The 1-0 U.S. lead and the woman-advantage allowed Ellis to bring on defensive stalwarts Shannon Boxx and Christie Rampone for late-game minutes. For both World Cup veterans, this was their first action in this 2015 campaign — and it showed the luxury of the deep U.S. bench. Rampone's appearance also put her in the history books as the oldest woman to appear in a Women's World Cup at 39 years, 11 months and 23 days.
If there was going to be any backlash by Canadians against U.S. striker Sydney Leroux, it was drowned out by the U.S. fans in the house. In the 66th minute, the British Columbia-born Leroux was subbed in for Morgan. Leroux said the animosity — or worse — that she used to get after she left Canada to play in the U.S. has diminished.
"The number of people who have come up to me while we're walking the streets of Vancouver, and even Canadian fans will just be like, 'Congratulations, we're proud of you. We're coming to the game, we're rooting for you guys.' It's been really cool. I really don't have anything bad to say," Leroux said.
Leroux made several runs and was clearly eager to operate in the generous space provided by Nigeria, but Leroux was pulled into a few tackles and was not able to win a call from the referees.
The U.S. certainly was looking to open up the scoring more. And they had several chances and will have to look and see how to convert more often. But, this result was an absolute necessity for the U.S., which finished first in Group D and avoided a long flight to Moncton and a match against Brazil.
There is still room for improvement, but no doubt they will try and build on this as a more positive game than their effort against Sweden. The U.S. attack had been shuffled all through the spring as Morgan nursed a bruised knee. The last time she played was with her NWSL club, the Portland Thorns, but the stabbing pain proved too much and U.S. Soccer decided to shut her down and nurse her back to health slowly.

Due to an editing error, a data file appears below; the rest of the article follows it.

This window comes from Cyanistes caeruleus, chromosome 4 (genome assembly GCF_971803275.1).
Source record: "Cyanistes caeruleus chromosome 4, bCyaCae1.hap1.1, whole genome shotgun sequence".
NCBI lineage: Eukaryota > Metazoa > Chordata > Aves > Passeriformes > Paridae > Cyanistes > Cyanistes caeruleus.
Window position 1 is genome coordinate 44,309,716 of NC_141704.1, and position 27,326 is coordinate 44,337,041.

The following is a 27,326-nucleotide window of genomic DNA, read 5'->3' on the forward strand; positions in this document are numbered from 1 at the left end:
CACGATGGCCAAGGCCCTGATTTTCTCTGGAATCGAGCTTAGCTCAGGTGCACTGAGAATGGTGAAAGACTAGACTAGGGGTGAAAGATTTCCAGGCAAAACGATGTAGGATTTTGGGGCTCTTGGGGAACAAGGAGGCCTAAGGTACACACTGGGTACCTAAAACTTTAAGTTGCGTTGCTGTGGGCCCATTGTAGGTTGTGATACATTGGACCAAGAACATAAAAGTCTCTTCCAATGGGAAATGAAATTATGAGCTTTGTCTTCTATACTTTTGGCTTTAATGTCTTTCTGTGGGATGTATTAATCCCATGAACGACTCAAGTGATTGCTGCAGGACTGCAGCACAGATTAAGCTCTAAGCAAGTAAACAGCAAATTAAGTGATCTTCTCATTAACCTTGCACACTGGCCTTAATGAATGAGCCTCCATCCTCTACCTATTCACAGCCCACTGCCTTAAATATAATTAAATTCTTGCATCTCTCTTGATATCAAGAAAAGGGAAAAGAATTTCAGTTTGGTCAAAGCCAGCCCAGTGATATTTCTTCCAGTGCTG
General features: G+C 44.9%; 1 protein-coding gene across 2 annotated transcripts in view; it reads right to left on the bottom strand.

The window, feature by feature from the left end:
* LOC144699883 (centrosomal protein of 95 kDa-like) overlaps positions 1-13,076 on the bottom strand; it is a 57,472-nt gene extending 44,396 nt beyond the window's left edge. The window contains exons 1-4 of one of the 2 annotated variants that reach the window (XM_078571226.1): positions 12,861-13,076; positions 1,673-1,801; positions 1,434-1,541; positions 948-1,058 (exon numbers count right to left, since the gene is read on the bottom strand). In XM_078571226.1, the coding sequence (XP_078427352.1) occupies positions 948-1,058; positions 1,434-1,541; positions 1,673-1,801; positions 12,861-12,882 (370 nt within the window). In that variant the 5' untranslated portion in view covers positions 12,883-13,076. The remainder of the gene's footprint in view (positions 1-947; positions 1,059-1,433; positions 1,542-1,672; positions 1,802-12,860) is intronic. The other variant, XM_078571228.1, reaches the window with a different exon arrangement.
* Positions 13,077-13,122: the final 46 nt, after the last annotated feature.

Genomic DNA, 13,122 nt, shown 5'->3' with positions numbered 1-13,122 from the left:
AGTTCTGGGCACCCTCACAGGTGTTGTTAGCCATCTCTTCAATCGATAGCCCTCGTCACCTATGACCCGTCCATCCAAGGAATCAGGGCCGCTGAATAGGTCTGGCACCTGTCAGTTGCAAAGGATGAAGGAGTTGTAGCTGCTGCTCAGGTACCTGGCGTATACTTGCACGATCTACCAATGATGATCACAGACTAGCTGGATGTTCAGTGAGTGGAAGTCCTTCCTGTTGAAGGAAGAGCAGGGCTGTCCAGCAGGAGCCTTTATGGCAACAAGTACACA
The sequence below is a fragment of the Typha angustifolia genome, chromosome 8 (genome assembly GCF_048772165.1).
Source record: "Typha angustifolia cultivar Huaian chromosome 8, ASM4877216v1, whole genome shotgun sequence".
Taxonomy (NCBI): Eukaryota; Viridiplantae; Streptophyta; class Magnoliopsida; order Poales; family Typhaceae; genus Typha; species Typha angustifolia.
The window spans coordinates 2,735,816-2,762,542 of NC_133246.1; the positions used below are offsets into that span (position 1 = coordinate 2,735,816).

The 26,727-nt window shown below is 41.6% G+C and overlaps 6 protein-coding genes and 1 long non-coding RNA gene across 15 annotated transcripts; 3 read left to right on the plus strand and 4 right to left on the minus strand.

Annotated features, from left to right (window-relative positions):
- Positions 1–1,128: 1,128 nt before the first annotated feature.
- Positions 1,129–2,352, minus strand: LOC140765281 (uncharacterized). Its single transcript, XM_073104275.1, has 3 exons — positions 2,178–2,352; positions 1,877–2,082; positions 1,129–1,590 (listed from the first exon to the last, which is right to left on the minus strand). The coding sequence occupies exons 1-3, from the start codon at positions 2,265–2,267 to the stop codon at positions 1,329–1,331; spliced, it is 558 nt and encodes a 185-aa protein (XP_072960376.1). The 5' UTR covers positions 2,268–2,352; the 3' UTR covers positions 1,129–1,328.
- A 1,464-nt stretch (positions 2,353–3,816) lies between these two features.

''Overall it was a good result,'' midfielder Carli Lloyd said. ''We only put it away once, but I think we're getting a little better each game, and that's what matters.''
The desire to capitalize on Morgan and Wambach’s start was apparent. The U.S. like to run a set piece off the opening kick and the payoff was nearly immediate. Wambach collected a header and knocked the ball forward to Morgan who nearly got her foot on the ball as Nigeria goalkeeper Precious Dede bobbled the save. From the start, it looked like the bet to start Morgan and Wambach together would pay off.
The U.S. could not get the quick strike they hoped for, but they came close. Eight minutes in, Wambach headed a pass into Julie Johnston, who easily slotted the ball deep into the net for a goal, but it was called off as Johnston was flagged offside.
Nigeria’s great chance in the first half was a thrilling play that was thwarted only at the last seconds before scoring what looked a like a sure goal. Oshoala had a breakaway which took her deep into the U.S. end and only Johnston in pursuit. Oshoala had a step or two lead and was closing to launch a shot on goal, but Johnston got in a slide tackle at the last second and wound up knocking the ball out of Oshoala’s possession and colliding on the ground with Hope Solo. The backline was in for an evening of very rough duty.
''We created some good chances, but we didn't take the chances,'' Nigeria manager Edwin Okon said about his team's performance. ''It is a lesson.''
Information from The Associated Press was used in this report.